An oft-quoted analogy of economic reforms in India is to the hour hand of a clock that you rarely see moving. It’s a pleasant surprise then to find ourselves in a flurry of reformist intent, if not downright action. Fertiliser and fuel prices are in the process of being decontrolled, negotiations are on to simplify the tax regime, disinvestment is on track with the promise of more floating stock in our bourses, public opinion is being sought on foreign investment in sensitive sectors like defence, retail and banking, and there is even talk of freeing the price of sugar from political clutches. Fortuitous coincidence? Looks like it. Each piece of structural adjustment faces its own dynamic of resistance, pacing out its passage through departments and ministries. So if the Centre is in the last stage of discussions with states for a unified goods and services tax, fuel price decontrol is past the consultation stage, and a string of trial balloons on foreign investment is just about emerging from within the administrative machinery.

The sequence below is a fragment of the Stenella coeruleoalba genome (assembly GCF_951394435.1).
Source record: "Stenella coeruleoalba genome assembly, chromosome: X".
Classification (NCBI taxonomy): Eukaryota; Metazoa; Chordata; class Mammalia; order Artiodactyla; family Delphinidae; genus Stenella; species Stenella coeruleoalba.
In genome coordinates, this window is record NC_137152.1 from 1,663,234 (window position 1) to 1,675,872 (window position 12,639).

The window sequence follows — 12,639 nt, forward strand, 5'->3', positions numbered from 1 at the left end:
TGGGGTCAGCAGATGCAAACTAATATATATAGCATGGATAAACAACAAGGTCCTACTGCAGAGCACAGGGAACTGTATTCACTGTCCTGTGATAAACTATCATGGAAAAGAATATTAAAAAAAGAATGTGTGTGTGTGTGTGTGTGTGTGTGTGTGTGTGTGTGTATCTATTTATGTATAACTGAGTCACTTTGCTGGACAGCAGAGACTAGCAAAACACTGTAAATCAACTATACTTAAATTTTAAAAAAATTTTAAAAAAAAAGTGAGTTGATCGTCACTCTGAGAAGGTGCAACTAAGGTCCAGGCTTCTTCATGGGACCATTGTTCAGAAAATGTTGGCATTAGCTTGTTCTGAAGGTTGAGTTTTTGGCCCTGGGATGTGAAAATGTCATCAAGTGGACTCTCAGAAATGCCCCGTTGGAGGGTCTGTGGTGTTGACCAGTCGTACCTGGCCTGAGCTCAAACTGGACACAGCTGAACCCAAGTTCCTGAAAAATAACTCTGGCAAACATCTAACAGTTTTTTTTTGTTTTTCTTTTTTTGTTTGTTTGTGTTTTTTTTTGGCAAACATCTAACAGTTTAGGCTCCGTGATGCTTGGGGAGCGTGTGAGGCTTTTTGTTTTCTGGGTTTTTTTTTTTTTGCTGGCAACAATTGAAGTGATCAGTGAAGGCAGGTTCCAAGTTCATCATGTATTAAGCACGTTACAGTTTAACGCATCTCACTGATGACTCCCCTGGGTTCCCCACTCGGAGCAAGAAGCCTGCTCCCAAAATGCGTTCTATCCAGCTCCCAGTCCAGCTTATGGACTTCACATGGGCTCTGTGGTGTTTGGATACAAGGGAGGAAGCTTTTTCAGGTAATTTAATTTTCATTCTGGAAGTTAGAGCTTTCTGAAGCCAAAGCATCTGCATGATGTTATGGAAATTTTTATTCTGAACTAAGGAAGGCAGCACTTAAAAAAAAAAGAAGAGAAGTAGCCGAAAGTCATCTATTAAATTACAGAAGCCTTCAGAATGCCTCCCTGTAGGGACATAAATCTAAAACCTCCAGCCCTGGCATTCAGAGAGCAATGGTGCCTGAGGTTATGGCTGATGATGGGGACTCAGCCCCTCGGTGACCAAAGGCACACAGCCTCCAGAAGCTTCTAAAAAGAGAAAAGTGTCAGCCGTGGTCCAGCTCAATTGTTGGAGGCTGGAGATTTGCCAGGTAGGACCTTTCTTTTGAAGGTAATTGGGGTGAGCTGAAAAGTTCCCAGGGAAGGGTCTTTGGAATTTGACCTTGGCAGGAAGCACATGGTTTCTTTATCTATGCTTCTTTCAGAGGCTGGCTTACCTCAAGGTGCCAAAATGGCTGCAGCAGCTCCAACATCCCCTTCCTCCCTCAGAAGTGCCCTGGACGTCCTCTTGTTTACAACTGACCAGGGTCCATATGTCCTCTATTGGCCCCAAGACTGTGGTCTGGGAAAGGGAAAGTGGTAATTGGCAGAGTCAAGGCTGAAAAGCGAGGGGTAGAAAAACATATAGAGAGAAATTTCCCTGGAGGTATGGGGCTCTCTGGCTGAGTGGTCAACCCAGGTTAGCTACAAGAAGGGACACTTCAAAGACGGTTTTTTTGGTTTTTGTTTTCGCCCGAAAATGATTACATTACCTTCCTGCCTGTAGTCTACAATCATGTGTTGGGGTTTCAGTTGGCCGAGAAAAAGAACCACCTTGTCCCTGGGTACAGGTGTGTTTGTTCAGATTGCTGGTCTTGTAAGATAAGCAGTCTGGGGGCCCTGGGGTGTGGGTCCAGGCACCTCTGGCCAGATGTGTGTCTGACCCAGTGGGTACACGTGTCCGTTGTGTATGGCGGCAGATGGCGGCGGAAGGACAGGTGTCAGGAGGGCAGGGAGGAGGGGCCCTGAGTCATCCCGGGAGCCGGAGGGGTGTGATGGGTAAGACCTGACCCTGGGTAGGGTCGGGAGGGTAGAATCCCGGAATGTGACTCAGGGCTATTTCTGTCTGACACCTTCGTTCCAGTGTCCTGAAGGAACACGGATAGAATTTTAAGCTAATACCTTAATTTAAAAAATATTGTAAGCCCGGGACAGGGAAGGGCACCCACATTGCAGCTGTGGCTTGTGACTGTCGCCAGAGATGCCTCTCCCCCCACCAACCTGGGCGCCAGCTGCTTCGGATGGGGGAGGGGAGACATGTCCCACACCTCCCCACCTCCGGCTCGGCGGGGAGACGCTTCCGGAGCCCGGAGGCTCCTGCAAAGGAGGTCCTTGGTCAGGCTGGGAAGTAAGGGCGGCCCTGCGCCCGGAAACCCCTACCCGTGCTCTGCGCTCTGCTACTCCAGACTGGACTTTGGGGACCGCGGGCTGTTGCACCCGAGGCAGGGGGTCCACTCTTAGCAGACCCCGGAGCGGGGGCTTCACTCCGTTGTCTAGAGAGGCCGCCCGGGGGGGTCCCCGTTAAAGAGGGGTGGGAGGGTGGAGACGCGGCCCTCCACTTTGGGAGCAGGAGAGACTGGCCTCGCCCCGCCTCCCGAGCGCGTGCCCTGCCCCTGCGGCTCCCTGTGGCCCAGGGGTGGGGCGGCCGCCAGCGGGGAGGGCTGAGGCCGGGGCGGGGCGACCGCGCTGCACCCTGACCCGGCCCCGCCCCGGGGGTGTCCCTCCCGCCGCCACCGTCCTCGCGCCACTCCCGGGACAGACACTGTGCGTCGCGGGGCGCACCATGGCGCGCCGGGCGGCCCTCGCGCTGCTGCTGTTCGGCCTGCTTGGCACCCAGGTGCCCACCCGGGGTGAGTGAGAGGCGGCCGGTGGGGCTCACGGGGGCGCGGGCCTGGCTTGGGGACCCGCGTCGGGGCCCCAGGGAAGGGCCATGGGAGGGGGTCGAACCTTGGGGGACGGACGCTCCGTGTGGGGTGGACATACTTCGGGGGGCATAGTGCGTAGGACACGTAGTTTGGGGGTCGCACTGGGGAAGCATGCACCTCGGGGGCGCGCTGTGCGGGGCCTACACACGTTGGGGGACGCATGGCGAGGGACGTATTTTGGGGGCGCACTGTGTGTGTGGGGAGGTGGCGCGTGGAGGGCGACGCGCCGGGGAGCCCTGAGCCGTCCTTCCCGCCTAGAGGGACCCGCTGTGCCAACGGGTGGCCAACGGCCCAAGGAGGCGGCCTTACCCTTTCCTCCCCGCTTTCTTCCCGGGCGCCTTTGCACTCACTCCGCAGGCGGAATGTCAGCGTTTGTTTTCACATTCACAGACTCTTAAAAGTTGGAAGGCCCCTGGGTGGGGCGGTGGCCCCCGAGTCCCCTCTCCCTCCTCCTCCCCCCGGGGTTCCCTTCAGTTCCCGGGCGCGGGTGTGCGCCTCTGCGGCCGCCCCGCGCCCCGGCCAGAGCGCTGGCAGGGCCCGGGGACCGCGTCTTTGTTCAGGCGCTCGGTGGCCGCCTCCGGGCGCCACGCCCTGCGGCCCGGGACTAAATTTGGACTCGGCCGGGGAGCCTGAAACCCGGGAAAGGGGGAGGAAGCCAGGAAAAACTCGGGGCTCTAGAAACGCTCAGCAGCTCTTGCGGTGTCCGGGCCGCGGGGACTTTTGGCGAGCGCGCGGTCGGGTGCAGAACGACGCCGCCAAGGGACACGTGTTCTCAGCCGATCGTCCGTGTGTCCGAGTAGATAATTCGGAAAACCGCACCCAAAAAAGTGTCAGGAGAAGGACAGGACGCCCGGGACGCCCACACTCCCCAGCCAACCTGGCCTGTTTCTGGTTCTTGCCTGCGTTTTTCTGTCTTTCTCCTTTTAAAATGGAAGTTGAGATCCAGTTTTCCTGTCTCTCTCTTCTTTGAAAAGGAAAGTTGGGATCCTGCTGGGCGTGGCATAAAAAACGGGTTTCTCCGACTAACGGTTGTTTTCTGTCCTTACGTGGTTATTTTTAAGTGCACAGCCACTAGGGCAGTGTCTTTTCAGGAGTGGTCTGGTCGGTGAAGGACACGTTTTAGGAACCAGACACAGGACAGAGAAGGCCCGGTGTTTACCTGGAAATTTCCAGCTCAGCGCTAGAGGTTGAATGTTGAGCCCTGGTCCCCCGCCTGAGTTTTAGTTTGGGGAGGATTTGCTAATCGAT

Yet, it is tempting to seek a method in this. The Congress-led United Progressive Alliance appears to be using political space to its advantage. Divestment was back on the agenda immediately after the communists quit the coalition. The recent flurry of decisions and announcements, similarly, is happening during a gap in the election calendar. For the next 18 months, the Congress doesn’t have big political stakes in the states going to the polls: Bihar in 2010, and Tamil Nadu and West Bengal in 2011. It can’t be a mere coincidence that this window of opportunity is witnessing remarkably higher reformist zeal in New Delhi. The year on either side of a general election is usually a casualty to populism, the good news is that the UPA 2 has entered its productive zone on a high note.
If indeed an opportunity is presenting itself, the government is exploiting it cautiously. Wider consultations as in the direct tax code and half measures like freeing petrol prices while keeping the lid on diesel assist in expanding the area of the possible. This gradualism is more sensible than a big-bang approach. With one caveat: half measures tend to linger. A countrywide strike over fuel price hikes and previous agitations over Big Retail will influence the pace, if not the direction, of these reforms. With the economy’s growth recovering to levels India was used to before the financial meltdown, the government can afford to turn its attention to factors that ought to raise the trend line.